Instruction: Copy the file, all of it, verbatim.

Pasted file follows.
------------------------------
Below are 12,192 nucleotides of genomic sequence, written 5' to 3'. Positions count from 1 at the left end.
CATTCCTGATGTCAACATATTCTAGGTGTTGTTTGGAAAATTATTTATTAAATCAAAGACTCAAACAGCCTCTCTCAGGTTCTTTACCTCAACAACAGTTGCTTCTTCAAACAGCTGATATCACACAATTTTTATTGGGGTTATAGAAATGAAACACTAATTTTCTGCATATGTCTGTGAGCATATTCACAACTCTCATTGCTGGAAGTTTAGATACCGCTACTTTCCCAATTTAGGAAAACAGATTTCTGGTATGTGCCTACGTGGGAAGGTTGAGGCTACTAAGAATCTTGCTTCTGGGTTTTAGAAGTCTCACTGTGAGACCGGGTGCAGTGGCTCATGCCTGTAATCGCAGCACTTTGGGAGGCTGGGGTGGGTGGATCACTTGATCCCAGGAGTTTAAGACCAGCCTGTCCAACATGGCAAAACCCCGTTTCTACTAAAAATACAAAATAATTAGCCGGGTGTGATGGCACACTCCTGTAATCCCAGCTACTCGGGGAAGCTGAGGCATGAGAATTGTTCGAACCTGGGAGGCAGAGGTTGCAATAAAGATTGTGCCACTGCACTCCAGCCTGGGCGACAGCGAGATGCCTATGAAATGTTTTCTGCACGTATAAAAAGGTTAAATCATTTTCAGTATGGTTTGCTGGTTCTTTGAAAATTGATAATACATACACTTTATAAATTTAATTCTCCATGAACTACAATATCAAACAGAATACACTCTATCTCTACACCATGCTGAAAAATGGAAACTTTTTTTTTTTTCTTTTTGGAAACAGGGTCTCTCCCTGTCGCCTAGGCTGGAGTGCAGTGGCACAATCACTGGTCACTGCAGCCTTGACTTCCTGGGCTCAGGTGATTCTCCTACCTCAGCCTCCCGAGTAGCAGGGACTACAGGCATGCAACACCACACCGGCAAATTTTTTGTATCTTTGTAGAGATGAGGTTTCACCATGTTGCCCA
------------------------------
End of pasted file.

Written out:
Below are 12,192 nucleotides of genomic sequence, written 5' to 3'. Positions count from 1 at the left end.
CATTCCTGATGTCAACATATTCTAGGTGTTGTTTGGAAAATTATTTATTAAATCAAAGACTCAAACAGCCTCTCTCAGGTTCTTTACCTCAACAACAGTTGCTTCTTCAAACAGCTGATATCACACAATTTTTATTGGGGTTATAGAAATGAAACACTAATTTTCTGCATATGTCTGTGAGCATATTCACAACTCTCATTGCTGGAAGTTTAGATACCGCTACTTTCCCAATTTAGGAAAACAGATTTCTGGTATGTGCCTACGTGGGAAGGTTGAGGCTACTAAGAATCTTGCTTCTGGGTTTTAGAAGTCTCACTGTGAGACCGGGTGCAGTGGCTCATGCCTGTAATCGCAGCACTTTGGGAGGCTGGGGTGGGTGGATCACTTGATCCCAGGAGTTTAAGACCAGCCTGTCCAACATGGCAAAACCCCGTTTCTACTAAAAATACAAAATAATTAGCCGGGTGTGATGGCACACTCCTGTAATCCCAGCTACTCGGGGAAGCTGAGGCATGAGAATTGTTCGAACCTGGGAGGCAGAGGTTGCAATAAAGATTGTGCCACTGCACTCCAGCCTGGGCGACAGCGAGATGCCTATGAAATGTTTTCTGCACGTATAAAAAGGTTAAATCATTTTCAGTATGGTTTGCTGGTTCTTTGAAAATTGATAATACATACACTTTATAAATTTAATTCTCCATGAACTACAATATCAAACAGAATACACTCTATCTCTACACCATGCTGAAAAATGGAAACTTTTTTTTTTTTCTTTTTGGAAACAGGGTCTCTCCCTGTCGCCTAGGCTGGAGTGCAGTGGCACAATCACTGGTCACTGCAGCCTTGACTTCCTGGGCTCAGGTGATTCTCCTACCTCAGCCTCCCGAGTAGCAGGGACTACAGGCATGCAACACCACACCGGCAAATTTTTTGTATCTTTGTAGAGATGAGGTTTCACCATGTTGCCCA